If you’re fond of keeping fish, you may have run into this problem more than once.
Keeping too many fish in your aquarium is a recipe for disaster.
It not only halts the development of the fish in your aquarium but has them compete for resources.
From the perspective of a pet owner and a pet lover, that’s never ideal. However, sometimes, you’re too inexperienced to tell whether you’ve goofed.
Here are the signs to watch out for when you’ve overcrowded an aquarium.
This Article Covers:
- 1 How to Tell if Your Aquarium Has Too Many Fish?
- 2 Stocking an Aquarium Properly
How to Tell if Your Aquarium Has Too Many Fish?
When you have overcrowded an aquarium, these effects begin to manifest.
While some of them may not be visible, they tend to manifest in physical forms sooner or later.
Others begin to manifest from the very beginning. Watching for these signs and effects will help you identify overcrowding.
Then you can decide to split up some of the fish in your aquariums or buy a bigger one.
Short Life Spans of your fishes
The life span of a fish in an overcrowded tank tends to be smaller.
A fish that is allowed to grow in a large environment without any restrictions will grow beautifully.
However, one that is forced to compete for resources and space will experience stunting and spinal deformities.
Atrophied muscles and other health problems will result.
This is most likely to occur to juvenile fish that are still growing.
If some young fish in your tank are constantly sticking to their corners or are becoming lethargic, there’s your alarm.
If some of your fish unexpectedly begin to die, then you definitely have an overcrowding problem.
If this happens, make sure to identify signs of lethargy in other fish.
Also, track the health of your fish regularly to identify if the sudden death of many fish is an anomaly.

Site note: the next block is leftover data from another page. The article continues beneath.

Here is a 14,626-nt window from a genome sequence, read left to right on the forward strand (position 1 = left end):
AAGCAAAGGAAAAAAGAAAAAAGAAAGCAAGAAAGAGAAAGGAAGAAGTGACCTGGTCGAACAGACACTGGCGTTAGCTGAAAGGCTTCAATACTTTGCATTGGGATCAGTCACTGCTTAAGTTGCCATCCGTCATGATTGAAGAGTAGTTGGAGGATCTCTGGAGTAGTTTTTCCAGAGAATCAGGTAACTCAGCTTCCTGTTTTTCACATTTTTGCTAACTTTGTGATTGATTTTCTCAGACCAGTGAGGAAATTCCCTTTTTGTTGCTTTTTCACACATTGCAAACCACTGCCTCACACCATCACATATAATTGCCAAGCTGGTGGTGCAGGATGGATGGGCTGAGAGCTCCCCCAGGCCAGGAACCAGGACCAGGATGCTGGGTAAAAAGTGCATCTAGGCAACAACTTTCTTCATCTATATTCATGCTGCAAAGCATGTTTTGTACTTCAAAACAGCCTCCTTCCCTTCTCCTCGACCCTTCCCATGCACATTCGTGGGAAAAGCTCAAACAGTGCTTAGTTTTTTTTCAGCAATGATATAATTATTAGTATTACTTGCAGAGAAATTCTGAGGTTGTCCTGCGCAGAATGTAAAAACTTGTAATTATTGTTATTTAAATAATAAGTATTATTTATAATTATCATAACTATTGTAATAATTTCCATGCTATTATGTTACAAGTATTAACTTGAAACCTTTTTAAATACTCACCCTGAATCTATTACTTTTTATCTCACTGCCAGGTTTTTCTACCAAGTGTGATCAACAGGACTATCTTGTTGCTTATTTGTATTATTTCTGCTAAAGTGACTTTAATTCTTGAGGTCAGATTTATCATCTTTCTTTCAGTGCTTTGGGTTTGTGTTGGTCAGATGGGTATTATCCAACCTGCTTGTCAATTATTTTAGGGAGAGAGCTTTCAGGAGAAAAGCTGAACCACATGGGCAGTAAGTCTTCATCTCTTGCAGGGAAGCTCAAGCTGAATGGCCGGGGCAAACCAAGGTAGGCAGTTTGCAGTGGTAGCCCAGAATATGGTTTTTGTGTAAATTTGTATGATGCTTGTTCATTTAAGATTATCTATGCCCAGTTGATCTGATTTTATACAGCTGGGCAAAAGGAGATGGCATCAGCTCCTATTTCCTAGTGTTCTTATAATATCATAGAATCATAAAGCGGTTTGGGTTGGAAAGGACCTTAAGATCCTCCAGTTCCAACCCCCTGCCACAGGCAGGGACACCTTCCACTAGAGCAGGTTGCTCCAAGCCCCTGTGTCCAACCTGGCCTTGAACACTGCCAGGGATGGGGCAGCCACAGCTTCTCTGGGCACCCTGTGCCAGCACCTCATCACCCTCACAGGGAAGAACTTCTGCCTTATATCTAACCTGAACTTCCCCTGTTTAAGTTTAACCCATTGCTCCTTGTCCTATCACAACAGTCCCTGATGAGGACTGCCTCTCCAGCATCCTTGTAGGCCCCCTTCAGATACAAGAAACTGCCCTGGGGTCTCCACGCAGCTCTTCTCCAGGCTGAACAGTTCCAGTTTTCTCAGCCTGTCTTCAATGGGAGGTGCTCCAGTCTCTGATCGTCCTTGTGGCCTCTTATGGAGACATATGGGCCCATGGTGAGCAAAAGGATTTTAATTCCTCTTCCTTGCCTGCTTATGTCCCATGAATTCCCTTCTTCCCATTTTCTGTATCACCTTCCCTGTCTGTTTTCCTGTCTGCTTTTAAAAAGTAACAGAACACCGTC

At times, a few old fish can die at once. That is simply nature taking its course.
If you’re not too sure about the situation, you can check with a veterinarian as well.
If you’ve purchased a juvenile fish that will outgrow its tank soon, it’s a good idea to transfer it as early as possible.
When it develops health problems and has stunted growth, the damage is likely already done.
Competition for Resources and Space
Competition for resources is common in the animal kingdom. However, it becomes a problem in human-built habitats when there is overcrowding.
Aquarium overcrowding leads to fish fighting for food in most circumstances. It’s not just about food though.
In packed aquariums, fish can often butt heads and fight for space as well.
They simply see other fish that take their share of the food as enemies. This can even lead to mass infighting between a fish population.
Other times, fish are angry because they don’t have corners to themselves.
You may have seen fish hanging out in certain corners of aquariums at times.
This is natural.
Sometimes you would want to retreat to your room as well. However, overcrowding leaves little possibility of that.
This leads to tempers rising and fish competing for territory as well. The best way to prevent this is to find a bigger tank for your fish.
You can also split them up into two tanks if need be.
A great tip to remember is that not just space is necessary. The fish that you keep together need to be compatible.
The species needs to be like enough so that fights don’t ensue. If you can get the opinion of a veterinarian or a fish store owner, that’d be the best course of action.
Low Oxygen Levels
More fish means less oxygen for them to share. You can begin to see a lot of fish dying when this happens.
Using an air pump usually solves this problem.
Aggression Among Fishes
Aggression is a natural side effect of too many fish in a tank.
Fish need room to swim.
If they’re denied that, they will bash into each other and try to compete for space. This will encourage aggression and bouts of territorial rage.
Water Quality Degradation
One thing that keeps the balance in any freshwater ecosystem is the nitrogen cycle.
Nitrogen resides in the proteins that the fish eat and their feces.
It’s necessary that this cycle keeps on going for a healthy aquarium. When fish excrete, the waste contains ammonia.
The bacteria convert this ammonia to nitrite and that is converted to less toxic nitrate.
This is the cycle in a fully functioning aquarium. It keeps the water fresh, and the fish healthy.
However, overcrowding throws a wrench in this process.
Accelerated Ammonia Production
Cramping fish into small places usually causes chaos with water quality. The water quality degrades because too many fish produce too much ammonia.
This affects the pH of the water and the nitrogen cycle. Hence, the bacteria find it increasingly hard to convert the ammonia into nitrite and then to nitrate.
Instead, this results in more ammonia being produced, thus raising the pH of the water. This leads to fish deaths.
No matter what the size of your tank is, you should regularly test the pH levels of your aquarium.